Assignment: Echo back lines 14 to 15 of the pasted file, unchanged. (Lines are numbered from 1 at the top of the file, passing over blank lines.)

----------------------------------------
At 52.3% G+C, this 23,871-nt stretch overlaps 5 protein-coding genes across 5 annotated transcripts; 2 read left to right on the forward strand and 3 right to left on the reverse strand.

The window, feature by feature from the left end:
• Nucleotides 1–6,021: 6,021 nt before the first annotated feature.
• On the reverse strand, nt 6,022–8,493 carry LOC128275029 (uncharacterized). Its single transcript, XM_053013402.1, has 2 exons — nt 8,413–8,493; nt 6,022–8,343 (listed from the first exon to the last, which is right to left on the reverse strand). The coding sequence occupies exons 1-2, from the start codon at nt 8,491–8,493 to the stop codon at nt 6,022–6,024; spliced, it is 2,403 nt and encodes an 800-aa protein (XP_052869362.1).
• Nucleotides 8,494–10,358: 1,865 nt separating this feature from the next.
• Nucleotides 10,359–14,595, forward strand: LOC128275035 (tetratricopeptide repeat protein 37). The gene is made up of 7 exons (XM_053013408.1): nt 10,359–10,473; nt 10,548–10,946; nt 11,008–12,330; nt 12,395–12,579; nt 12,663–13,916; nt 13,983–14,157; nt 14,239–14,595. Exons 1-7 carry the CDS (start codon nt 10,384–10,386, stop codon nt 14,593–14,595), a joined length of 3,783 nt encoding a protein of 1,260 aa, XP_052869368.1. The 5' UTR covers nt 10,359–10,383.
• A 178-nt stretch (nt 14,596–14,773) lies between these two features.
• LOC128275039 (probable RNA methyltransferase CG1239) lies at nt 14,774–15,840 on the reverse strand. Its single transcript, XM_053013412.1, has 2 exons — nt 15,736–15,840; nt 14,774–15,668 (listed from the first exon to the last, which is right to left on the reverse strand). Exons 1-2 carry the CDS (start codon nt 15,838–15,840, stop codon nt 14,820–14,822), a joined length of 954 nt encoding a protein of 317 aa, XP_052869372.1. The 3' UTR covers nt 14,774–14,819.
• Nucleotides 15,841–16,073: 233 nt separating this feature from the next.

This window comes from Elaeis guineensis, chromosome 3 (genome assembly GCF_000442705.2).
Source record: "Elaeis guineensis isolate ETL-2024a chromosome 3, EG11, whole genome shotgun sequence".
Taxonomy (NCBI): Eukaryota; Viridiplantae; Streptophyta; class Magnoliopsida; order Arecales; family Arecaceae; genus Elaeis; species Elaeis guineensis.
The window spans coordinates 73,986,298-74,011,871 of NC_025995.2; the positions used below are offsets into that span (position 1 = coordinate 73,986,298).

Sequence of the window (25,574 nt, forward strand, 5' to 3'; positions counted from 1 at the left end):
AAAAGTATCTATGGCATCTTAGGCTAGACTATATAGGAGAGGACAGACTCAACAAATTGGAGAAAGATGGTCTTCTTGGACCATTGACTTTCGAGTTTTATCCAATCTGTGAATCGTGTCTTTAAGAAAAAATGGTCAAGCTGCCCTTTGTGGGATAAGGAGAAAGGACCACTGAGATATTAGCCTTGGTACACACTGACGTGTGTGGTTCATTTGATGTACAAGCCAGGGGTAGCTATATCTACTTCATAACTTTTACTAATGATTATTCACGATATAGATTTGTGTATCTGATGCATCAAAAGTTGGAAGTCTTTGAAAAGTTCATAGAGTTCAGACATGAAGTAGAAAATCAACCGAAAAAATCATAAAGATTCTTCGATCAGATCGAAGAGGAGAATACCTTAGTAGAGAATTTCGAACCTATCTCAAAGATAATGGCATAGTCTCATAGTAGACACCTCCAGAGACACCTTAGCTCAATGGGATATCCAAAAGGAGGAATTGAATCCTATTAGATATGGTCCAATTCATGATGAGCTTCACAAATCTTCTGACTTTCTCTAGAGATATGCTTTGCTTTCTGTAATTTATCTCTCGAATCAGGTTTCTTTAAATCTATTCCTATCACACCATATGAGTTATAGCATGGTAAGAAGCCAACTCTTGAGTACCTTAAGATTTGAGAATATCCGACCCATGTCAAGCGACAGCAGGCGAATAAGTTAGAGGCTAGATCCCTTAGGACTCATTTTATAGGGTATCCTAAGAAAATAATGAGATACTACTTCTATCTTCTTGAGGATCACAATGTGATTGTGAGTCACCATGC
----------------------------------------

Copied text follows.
Sequence of the window (25,574 nt, forward strand, 5' to 3'; positions counted from 1 at the left end):
AAAAGTATCTATGGCATCTTAGGCTAGACTATATAGGAGAGGACAGACTCAACAAATTGGAGAAAGATGGTCTTCTTGGACCATTGACTTTCGAGTTTTATCCAATCTGTGAATCGTGTCTTTAAGAAAAAATGGTCAAGCTGCCCTTTGTGGGATAAGGAGAAAGGACCACTGAGATATTAGCCTTGGTACACACTGACGTGTGTGGTTCATTTGATGTACAAGCCAGGGGTAGCTATATCTACTTCATAACTTTTACTAATGATTATTCACGATATAGATTTGTGTATCTGATGCATCAAAAGTTGGAAGTCTTTGAAAAGTTCATAGAGTTCAGACATGAAGTAGAAAATCAACCGAAAAAATCATAAAGATTCTTCGATCAGATCGAAGAGGAGAATACCTTAGTAGAGAATTTCGAACCTATCTCAAAGATAATGGCATAGTCTCATAGTAGACACCTCCAGAGACACCTTAGCTCAATGGGATATCCAAAAGGAGGAATTGAATCCTATTAGATATGGTCCAATTCATGATGAGCTTCACAAATCTTCTGACTTTCTCTAGAGATATGCTTTGCTTTCTGTAATTTATCTCTCGAATCAGGTTTCTTTAAATCTATTCCTATCACACCATATGAGTTATAGCATGGTAAGAAGCCAACTCTTGAGTACCTTAAGATTTGAGAATATCCGACCCATGTCAAGCGACAGCAGGCGAATAAGTTAGAGGCTAGATCCCTTAGGACTCATTTTATAGGGTATCCTAAGAAAATAATGAGATACTACTTCTATCTTCTTGAGGATCACAATGTGATTGTGAGTCACCATGC